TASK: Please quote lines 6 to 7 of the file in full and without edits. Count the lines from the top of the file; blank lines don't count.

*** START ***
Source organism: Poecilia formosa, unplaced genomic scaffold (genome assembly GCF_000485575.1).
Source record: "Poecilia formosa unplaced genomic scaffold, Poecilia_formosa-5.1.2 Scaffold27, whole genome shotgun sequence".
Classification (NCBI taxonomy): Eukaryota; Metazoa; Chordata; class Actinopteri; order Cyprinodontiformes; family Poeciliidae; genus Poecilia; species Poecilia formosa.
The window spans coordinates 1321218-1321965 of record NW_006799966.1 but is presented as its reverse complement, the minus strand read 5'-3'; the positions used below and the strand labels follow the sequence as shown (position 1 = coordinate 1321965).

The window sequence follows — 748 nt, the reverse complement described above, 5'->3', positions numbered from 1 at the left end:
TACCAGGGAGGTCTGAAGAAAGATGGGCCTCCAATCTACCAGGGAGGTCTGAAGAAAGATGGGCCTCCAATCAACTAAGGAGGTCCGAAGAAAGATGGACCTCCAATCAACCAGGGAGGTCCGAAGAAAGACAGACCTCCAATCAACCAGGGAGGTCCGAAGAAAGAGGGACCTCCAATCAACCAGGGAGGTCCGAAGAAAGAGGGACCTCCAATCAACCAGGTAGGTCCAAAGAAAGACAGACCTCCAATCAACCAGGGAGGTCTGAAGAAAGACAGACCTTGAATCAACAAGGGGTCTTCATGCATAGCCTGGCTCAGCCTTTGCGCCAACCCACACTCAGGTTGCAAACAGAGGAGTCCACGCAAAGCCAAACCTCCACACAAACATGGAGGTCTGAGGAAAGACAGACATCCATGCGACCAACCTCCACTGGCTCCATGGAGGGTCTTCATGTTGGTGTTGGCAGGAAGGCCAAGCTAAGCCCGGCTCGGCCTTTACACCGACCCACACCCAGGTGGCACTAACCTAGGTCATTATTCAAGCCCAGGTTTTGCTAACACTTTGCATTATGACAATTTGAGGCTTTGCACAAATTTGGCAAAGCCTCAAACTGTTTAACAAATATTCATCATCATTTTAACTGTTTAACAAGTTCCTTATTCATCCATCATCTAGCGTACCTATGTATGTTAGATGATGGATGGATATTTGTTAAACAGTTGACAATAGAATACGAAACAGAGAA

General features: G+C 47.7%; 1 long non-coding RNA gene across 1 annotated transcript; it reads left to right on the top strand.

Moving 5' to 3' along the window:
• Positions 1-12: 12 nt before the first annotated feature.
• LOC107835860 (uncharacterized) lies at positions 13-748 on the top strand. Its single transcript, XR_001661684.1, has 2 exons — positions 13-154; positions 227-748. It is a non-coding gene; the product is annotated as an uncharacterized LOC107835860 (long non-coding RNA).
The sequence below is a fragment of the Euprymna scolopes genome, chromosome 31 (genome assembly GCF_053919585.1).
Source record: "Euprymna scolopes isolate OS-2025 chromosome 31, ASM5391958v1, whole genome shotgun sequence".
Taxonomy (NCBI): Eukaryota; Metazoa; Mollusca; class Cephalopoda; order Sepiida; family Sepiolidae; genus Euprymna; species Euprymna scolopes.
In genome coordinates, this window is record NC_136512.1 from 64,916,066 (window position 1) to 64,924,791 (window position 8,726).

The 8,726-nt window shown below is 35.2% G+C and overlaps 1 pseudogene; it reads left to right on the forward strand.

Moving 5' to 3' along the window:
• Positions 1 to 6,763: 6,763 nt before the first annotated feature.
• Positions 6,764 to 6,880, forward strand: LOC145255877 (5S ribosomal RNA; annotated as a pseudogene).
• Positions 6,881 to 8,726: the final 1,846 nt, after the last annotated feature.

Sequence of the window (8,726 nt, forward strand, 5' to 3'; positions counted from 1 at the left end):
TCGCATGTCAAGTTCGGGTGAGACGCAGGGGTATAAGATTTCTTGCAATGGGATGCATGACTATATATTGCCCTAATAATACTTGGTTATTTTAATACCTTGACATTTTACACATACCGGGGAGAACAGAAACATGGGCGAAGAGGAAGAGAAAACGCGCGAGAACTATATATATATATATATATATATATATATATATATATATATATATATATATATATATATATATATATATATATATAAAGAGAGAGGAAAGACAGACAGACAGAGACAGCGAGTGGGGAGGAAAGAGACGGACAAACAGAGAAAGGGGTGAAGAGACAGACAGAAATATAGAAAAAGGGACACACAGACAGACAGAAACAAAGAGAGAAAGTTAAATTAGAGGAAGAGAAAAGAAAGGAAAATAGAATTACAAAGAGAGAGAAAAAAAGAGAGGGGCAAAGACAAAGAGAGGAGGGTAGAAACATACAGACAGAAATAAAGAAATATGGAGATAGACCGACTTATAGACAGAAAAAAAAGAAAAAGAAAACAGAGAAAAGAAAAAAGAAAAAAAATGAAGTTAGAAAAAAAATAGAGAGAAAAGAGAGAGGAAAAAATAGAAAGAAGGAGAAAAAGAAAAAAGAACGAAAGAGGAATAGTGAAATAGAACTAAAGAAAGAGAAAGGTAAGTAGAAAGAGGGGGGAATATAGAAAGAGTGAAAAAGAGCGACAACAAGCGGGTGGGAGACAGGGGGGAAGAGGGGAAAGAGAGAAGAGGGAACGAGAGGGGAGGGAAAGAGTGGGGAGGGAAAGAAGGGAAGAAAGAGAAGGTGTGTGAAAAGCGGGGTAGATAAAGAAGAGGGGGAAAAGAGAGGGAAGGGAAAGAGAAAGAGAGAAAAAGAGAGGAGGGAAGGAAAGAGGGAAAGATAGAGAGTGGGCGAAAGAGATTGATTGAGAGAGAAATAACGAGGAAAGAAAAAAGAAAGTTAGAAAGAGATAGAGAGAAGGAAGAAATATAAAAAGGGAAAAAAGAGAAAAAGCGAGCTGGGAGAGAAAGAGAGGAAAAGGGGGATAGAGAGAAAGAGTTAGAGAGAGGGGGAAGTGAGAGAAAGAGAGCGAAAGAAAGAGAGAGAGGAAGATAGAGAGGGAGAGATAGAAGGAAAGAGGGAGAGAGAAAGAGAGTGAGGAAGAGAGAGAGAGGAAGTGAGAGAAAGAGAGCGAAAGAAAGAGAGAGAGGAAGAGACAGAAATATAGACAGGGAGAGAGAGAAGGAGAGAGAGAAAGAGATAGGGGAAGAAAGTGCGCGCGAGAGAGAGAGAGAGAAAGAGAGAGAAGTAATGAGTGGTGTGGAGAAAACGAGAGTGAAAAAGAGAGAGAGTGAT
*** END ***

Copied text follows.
TACCAGGGAGGTCTGAAGAAAGATGGGCCTCCAATCTACCAGGGAGGTCTGAAGAAAGATGGGCCTCCAATCAACTAAGGAGGTCCGAAGAAAGATGGACCTCCAATCAACCAGGGAGGTCCGAAGAAAGACAGACCTCCAATCAACCAGGGAGGTCCGAAGAAAGAGGGACCTCCAATCAACCAGGGAGGTCCGAAGAAAGAGGGACCTCCAATCAACCAGGTAGGTCCAAAGAAAGACAGACCTCCAATCAACCAGGGAGGTCTGAAGAAAGACAGACCTTGAATCAACAAGGGGTCTTCATGCATAGCCTGGCTCAGCCTTTGCGCCAACCCACACTCAGGTTGCAAACAGAGGAGTCCACGCAAAGCCAAACCTCCACACAAACATGGAGGTCTGAGGAAAGACAGACATCCATGCGACCAACCTCCACTGGCTCCATGGAGGGTCTTCATGTTGGTGTTGGCAGGAAGGCCAAGCTAAGCCCGGCTCGGCCTTTACACCGACCCACACCCAGGTGGCACTAACCTAGGTCATTATTCAAGCCCAGGTTTTGCTAACACTTTGCATTATGACAATTTGAGGCTTTGCACAAATTTGGCAAAGCCTCAAACTGTTTAACAAATATTCATCATCATTTTAACTGTTTAACAAGTTCCTTATTCATCCATCATCTAGCGTACCTATGTATGTTAGATGATGGATGGATATTTGTTAAACAGTTGACAATAGAATACGAAACAGAGAA

General features: G+C 47.7%; 1 long non-coding RNA gene across 1 annotated transcript; it reads left to right on the top strand.